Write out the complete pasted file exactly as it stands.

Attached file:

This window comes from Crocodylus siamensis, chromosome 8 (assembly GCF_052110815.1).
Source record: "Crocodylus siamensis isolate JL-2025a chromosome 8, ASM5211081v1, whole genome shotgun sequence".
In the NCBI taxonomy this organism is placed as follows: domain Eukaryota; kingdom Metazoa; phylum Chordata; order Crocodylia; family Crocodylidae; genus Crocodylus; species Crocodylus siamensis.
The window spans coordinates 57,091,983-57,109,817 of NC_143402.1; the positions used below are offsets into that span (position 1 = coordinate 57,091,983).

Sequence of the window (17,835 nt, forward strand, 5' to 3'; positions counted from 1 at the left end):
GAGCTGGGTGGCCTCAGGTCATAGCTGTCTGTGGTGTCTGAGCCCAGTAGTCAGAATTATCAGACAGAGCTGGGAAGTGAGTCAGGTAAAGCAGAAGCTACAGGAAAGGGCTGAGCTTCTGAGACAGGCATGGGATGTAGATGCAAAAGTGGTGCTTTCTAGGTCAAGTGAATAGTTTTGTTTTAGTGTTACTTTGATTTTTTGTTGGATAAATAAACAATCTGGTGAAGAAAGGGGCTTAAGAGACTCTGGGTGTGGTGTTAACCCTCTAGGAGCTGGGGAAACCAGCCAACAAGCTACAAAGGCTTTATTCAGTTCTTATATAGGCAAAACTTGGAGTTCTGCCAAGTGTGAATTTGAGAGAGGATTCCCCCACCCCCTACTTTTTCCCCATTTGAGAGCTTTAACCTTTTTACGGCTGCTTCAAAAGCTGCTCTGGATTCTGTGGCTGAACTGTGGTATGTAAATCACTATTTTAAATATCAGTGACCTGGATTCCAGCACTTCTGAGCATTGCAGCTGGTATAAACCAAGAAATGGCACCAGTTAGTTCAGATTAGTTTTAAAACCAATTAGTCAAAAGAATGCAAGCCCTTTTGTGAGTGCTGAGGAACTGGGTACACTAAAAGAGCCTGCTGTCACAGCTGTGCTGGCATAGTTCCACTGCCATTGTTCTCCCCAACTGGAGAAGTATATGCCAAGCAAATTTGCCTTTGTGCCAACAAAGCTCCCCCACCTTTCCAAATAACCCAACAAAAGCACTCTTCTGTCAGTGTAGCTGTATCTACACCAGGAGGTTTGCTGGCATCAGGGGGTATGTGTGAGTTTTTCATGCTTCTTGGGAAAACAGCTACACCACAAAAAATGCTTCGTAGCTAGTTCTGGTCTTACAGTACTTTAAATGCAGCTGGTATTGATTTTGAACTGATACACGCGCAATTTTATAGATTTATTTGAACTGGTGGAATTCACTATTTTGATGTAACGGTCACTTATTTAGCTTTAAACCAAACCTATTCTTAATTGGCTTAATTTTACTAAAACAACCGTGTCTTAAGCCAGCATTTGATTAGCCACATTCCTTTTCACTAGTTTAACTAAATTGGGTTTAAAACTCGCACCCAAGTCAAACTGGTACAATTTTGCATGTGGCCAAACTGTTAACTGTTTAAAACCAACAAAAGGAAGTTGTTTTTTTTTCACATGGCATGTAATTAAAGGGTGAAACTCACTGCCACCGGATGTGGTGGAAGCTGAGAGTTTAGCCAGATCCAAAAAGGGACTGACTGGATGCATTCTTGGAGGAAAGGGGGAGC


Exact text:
This window comes from Crocodylus siamensis, chromosome 8 (assembly GCF_052110815.1).
Source record: "Crocodylus siamensis isolate JL-2025a chromosome 8, ASM5211081v1, whole genome shotgun sequence".
In the NCBI taxonomy this organism is placed as follows: domain Eukaryota; kingdom Metazoa; phylum Chordata; order Crocodylia; family Crocodylidae; genus Crocodylus; species Crocodylus siamensis.
The window spans coordinates 57,091,983-57,109,817 of NC_143402.1; the positions used below are offsets into that span (position 1 = coordinate 57,091,983).

Sequence of the window (17,835 nt, forward strand, 5' to 3'; positions counted from 1 at the left end):
GAGCTGGGTGGCCTCAGGTCATAGCTGTCTGTGGTGTCTGAGCCCAGTAGTCAGAATTATCAGACAGAGCTGGGAAGTGAGTCAGGTAAAGCAGAAGCTACAGGAAAGGGCTGAGCTTCTGAGACAGGCATGGGATGTAGATGCAAAAGTGGTGCTTTCTAGGTCAAGTGAATAGTTTTGTTTTAGTGTTACTTTGATTTTTTGTTGGATAAATAAACAATCTGGTGAAGAAAGGGGCTTAAGAGACTCTGGGTGTGGTGTTAACCCTCTAGGAGCTGGGGAAACCAGCCAACAAGCTACAAAGGCTTTATTCAGTTCTTATATAGGCAAAACTTGGAGTTCTGCCAAGTGTGAATTTGAGAGAGGATTCCCCCACCCCCTACTTTTTCCCCATTTGAGAGCTTTAACCTTTTTACGGCTGCTTCAAAAGCTGCTCTGGATTCTGTGGCTGAACTGTGGTATGTAAATCACTATTTTAAATATCAGTGACCTGGATTCCAGCACTTCTGAGCATTGCAGCTGGTATAAACCAAGAAATGGCACCAGTTAGTTCAGATTAGTTTTAAAACCAATTAGTCAAAAGAATGCAAGCCCTTTTGTGAGTGCTGAGGAACTGGGTACACTAAAAGAGCCTGCTGTCACAGCTGTGCTGGCATAGTTCCACTGCCATTGTTCTCCCCAACTGGAGAAGTATATGCCAAGCAAATTTGCCTTTGTGCCAACAAAGCTCCCCCACCTTTCCAAATAACCCAACAAAAGCACTCTTCTGTCAGTGTAGCTGTATCTACACCAGGAGGTTTGCTGGCATCAGGGGGTATGTGTGAGTTTTTCATGCTTCTTGGGAAAACAGCTACACCACAAAAAATGCTTCGTAGCTAGTTCTGGTCTTACAGTACTTTAAATGCAGCTGGTATTGATTTTGAACTGATACACGCGCAATTTTATAGATTTATTTGAACTGGTGGAATTCACTATTTTGATGTAACGGTCACTTATTTAGCTTTAAACCAAACCTATTCTTAATTGGCTTAATTTTACTAAAACAACCGTGTCTTAAGCCAGCATTTGATTAGCCACATTCCTTTTCACTAGTTTAACTAAATTGGGTTTAAAACTCGCACCCAAGTCAAACTGGTACAATTTTGCATGTGGCCAAACTGTTAACTGTTTAAAACCAACAAAAGGAAGTTGTTTTTTTTTCACATGGCATGTAATTAAAGGGTGAAACTCACTGCCACCGGATGTGGTGGAAGCTGAGAGTTTAGCCAGATCCAAAAAGGGACTGACTGGATGCATTCTTGGAGGAAAGGGGGAGC